Talk / Presentation Given at the Faculty of Medieval and Modern Languages, University of Oxford, November 2017. Under the supervision of Dimitris Papanikolaou, Associate Professor in Modern Greek and Fellow of St. Cross College
Basic article to which this rough presentation owes most of its structure and points is Vassilis Lambropoulos’s Unbuilding The Acropolis in Greek Literature in the Volume:
Classics and National Cultures, Edited by, SUSAN A. STEPHENS AND PHIROZE VASUNIA. Oxford : Oxford University Press, pp. 182 – 198. Available at the link below:
1) A society, as its history unfolds, can make an existing heterotopia function in a very different fashion; for each heterotopia has a precise and determined function within a society and the same heterotopia can, according to the synchrony of the culture in which it occurs, have one function or another.
2) The heterotopia is capable of juxtaposing in a single real place
several spaces, several sites that are in themselves incompatible. Thus it is that the theater brings onto the rectangle of the stage, one after the other, a whole series of places that are foreign to one another;
3) Heterotopias are most often linked to slices in time—which is
to say that they open onto what might be termed, for the sake of symmetry, heterochronies. The heterotopia begins to function at full capacity when men arrive at a sort of absolute break with their traditional time.
Michel Foucault, Heterotopia, From: Architecture /Mouvement/ Continuité , October, 1984;
(“Des Espace Autres,” March 1967, Translated from the French by Jay Miskowiec) pp. 5-6.
Hellas, the most classical country in the world, is a topos of architectural and sculptural ruins. This is true, especially of Athens, Greece’s cosmopolitan capital, with its crowning Acropolis. In modernity’s secular imagination “this ground is holy”. Certainly, the Acropolis was holy for ancient Athenians, too, but in a very different sense. In the modern period, artists, diplomats, and scholars have conjured up a different spiritual landscape in their descriptions of the place. Travel annotations, letters, journals, these texts make the Acropolis European, the traveler Hellenic. This is one of many patterns of expression, thought and practice commonly found in texts. Hellas is a heterotopia, a space set apart precisely because it contains classical ruins. The Acropolis is the most frequented and the most formidable place, the one in which all meet their measure of sacredness, harmony, beauty and grandeur. A place of homecoming, from home. Here one finds unexpected reversals of colonial powers’ self-representation as mother to pockets of civilization outside the West.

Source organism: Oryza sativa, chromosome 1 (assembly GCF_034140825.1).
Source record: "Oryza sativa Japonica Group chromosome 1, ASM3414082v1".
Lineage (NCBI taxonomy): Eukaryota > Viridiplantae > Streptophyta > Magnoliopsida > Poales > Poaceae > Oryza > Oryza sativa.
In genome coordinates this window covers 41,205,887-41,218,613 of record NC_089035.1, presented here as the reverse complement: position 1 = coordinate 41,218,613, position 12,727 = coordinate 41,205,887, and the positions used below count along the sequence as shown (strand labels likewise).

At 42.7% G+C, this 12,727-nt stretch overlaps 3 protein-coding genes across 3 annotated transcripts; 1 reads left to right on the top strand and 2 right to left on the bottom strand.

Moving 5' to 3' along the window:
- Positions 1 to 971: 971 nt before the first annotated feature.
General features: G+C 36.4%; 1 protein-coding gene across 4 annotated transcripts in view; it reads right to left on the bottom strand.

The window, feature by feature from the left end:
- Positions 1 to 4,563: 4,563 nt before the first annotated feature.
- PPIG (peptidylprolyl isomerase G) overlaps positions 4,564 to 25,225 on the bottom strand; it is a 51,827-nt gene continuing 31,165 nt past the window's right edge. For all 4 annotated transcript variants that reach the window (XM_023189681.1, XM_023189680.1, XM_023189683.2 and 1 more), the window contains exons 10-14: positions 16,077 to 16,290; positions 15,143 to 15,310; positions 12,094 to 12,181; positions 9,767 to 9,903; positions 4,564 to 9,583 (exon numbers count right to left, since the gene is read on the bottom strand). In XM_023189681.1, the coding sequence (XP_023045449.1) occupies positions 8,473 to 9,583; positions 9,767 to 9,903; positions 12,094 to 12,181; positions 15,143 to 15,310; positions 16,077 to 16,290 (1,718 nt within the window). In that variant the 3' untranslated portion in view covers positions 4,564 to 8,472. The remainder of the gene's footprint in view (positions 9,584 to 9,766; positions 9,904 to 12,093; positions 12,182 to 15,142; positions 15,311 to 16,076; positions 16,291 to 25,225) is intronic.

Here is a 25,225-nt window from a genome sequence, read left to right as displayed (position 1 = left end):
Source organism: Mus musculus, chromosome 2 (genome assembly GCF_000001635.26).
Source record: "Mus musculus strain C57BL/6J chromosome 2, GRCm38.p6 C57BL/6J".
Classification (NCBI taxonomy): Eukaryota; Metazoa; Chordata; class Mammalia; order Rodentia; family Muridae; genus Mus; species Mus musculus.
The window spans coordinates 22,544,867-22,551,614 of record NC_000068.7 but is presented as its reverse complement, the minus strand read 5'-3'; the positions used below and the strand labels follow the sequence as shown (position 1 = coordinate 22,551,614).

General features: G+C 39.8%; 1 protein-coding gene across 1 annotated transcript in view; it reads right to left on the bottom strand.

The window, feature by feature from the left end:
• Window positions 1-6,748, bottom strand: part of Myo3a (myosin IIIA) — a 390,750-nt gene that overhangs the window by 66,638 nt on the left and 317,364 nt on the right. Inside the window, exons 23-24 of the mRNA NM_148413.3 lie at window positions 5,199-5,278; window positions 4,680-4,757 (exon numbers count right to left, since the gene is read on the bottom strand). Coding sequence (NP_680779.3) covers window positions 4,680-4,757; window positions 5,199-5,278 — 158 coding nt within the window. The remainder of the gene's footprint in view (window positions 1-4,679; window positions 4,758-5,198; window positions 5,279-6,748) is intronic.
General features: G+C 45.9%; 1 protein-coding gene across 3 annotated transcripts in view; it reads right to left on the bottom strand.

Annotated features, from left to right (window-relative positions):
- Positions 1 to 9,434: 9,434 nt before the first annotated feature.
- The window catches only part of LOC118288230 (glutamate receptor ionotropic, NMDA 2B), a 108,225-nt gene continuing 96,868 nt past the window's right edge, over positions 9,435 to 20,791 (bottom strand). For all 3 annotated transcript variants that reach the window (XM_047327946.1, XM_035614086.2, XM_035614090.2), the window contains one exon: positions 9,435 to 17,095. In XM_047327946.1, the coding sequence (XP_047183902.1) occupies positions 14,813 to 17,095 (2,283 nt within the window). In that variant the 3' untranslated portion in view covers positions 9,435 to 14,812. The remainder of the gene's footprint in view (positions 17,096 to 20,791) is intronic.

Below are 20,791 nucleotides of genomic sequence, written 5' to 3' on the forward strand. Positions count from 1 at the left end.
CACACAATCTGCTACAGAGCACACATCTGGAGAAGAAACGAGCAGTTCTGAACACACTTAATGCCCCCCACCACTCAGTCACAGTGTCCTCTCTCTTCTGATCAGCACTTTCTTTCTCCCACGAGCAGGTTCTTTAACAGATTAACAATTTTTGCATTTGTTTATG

Artemis Leontis, Topographies of Hellenism – Mapping the Homeland (Myth and Poetics), Cornell University Press, 1995.
A rethinking of the role that a piece of art can play within a city.
Minimalistic narrative strategy, with a collection of documenta, realia, each of which plays a different and significant role in forming the whole story.
A 21 year old X.K. has a messianic mission; he will relief the city of its eternal weight, of the most renowned monument of western civilization. He will blow up the Parthenon.
The short novella was first published by a rather alternative publishing house, in 1996, Anatolikos.
The first version was slightly far from the Archive style that we have today. Yet, it was still written in a scattered, post-modernist manner.
The differences from the older text are the addition of the reference to the surrealist poet Yiorgos Makris, who, at the age of 21 and a little before Dekemvriana and the greek civil war, wrote a utopian call for the blowing up of the Parthenon, as a political act against progonopliksia, the emotional stain connected to the ancestors. Makris considered this the main reason for the ideological and intellectual fall of the modern greek people.
Written in bits and pieces, like a puzzle that the reader is supposed to solve, with real or made up evidence and exhibits, testimonies and witnesses narrations, the narrative is built in a kaleidoscope manner; the bomber decides to destroy the Parthenon following an old call, inspired by a surrealist poet and intellectual. He believes in the rather romantic ideal of “Creative Destruction”.
The modern hellenic identity is being questioned; who are the modern Athenians? Where will they go without the main monument of their so-called ancestors ? What life will they lead ? The blowing up of the Parthenon is a liberating act; now the modern Greeks are able to choose, to act upon their lives in their own, liberated way. The eidolon of themselves is no longer their. The security guard that testifies on the bomber cannot believe his eyes. He accuses himself of not having taken enough care of the archaeological site. But in the end of his testimony, he wonders “Have I said it correctly?”
It is this correctness that is vital to what the bomber wants to destroy; a national narrative has been formed, on to all of the Greeks are pre-supposed to abide by. They all have to be “correct”, they all have to follow the national rules concerning the monument. They cannot question, they cannot disagree, they have to follow the state’s opinion on this national treasure.